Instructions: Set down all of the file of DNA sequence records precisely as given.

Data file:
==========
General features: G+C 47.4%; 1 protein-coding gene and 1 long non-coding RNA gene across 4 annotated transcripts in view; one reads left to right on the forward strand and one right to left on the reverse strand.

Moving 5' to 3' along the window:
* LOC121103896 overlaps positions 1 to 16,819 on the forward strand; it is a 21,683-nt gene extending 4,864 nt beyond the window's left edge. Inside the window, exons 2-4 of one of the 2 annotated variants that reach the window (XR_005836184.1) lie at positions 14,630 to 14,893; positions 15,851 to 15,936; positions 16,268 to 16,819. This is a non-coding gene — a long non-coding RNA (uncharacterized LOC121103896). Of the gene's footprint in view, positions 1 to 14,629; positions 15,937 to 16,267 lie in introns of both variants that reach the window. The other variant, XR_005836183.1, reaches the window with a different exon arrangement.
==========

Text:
General features: G+C 47.4%; 1 protein-coding gene and 1 long non-coding RNA gene across 4 annotated transcripts in view; one reads left to right on the forward strand and one right to left on the reverse strand.

Moving 5' to 3' along the window:
* LOC121103896 overlaps positions 1 to 16,819 on the forward strand; it is a 21,683-nt gene extending 4,864 nt beyond the window's left edge. Inside the window, exons 2-4 of one of the 2 annotated variants that reach the window (XR_005836184.1) lie at positions 14,630 to 14,893; positions 15,851 to 15,936; positions 16,268 to 16,819. This is a non-coding gene — a long non-coding RNA (uncharacterized LOC121103896). Of the gene's footprint in view, positions 1 to 14,629; positions 15,937 to 16,267 lie in introns of both variants that reach the window. The other variant, XR_005836183.1, reaches the window with a different exon arrangement.